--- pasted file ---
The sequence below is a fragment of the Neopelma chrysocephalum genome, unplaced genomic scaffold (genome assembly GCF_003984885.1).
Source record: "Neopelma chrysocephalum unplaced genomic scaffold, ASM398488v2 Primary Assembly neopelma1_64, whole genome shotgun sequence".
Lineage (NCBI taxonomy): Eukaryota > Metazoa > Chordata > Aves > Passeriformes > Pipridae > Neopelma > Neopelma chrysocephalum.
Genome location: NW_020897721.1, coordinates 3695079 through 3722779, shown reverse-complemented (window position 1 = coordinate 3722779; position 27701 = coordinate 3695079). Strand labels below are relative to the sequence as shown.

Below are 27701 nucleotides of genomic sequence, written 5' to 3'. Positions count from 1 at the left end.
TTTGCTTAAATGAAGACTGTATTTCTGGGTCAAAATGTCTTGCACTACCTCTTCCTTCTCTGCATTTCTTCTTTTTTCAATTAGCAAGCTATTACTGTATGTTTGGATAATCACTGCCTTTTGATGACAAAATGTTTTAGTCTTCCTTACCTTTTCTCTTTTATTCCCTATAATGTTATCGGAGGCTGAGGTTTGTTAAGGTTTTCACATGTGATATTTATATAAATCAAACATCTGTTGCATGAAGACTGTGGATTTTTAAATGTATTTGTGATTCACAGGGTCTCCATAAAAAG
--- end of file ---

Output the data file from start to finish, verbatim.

The sequence below is a fragment of the Neopelma chrysocephalum genome, unplaced genomic scaffold (genome assembly GCF_003984885.1).
Source record: "Neopelma chrysocephalum unplaced genomic scaffold, ASM398488v2 Primary Assembly neopelma1_64, whole genome shotgun sequence".
Lineage (NCBI taxonomy): Eukaryota > Metazoa > Chordata > Aves > Passeriformes > Pipridae > Neopelma > Neopelma chrysocephalum.
Genome location: NW_020897721.1, coordinates 3695079 through 3722779, shown reverse-complemented (window position 1 = coordinate 3722779; position 27701 = coordinate 3695079). Strand labels below are relative to the sequence as shown.

Below are 27701 nucleotides of genomic sequence, written 5' to 3'. Positions count from 1 at the left end.
TTTGCTTAAATGAAGACTGTATTTCTGGGTCAAAATGTCTTGCACTACCTCTTCCTTCTCTGCATTTCTTCTTTTTTCAATTAGCAAGCTATTACTGTATGTTTGGATAATCACTGCCTTTTGATGACAAAATGTTTTAGTCTTCCTTACCTTTTCTCTTTTATTCCCTATAATGTTATCGGAGGCTGAGGTTTGTTAAGGTTTTCACATGTGATATTTATATAAATCAAACATCTGTTGCATGAAGACTGTGGATTTTTAAATGTATTTGTGATTCACAGGGTCTCCATAAAAAG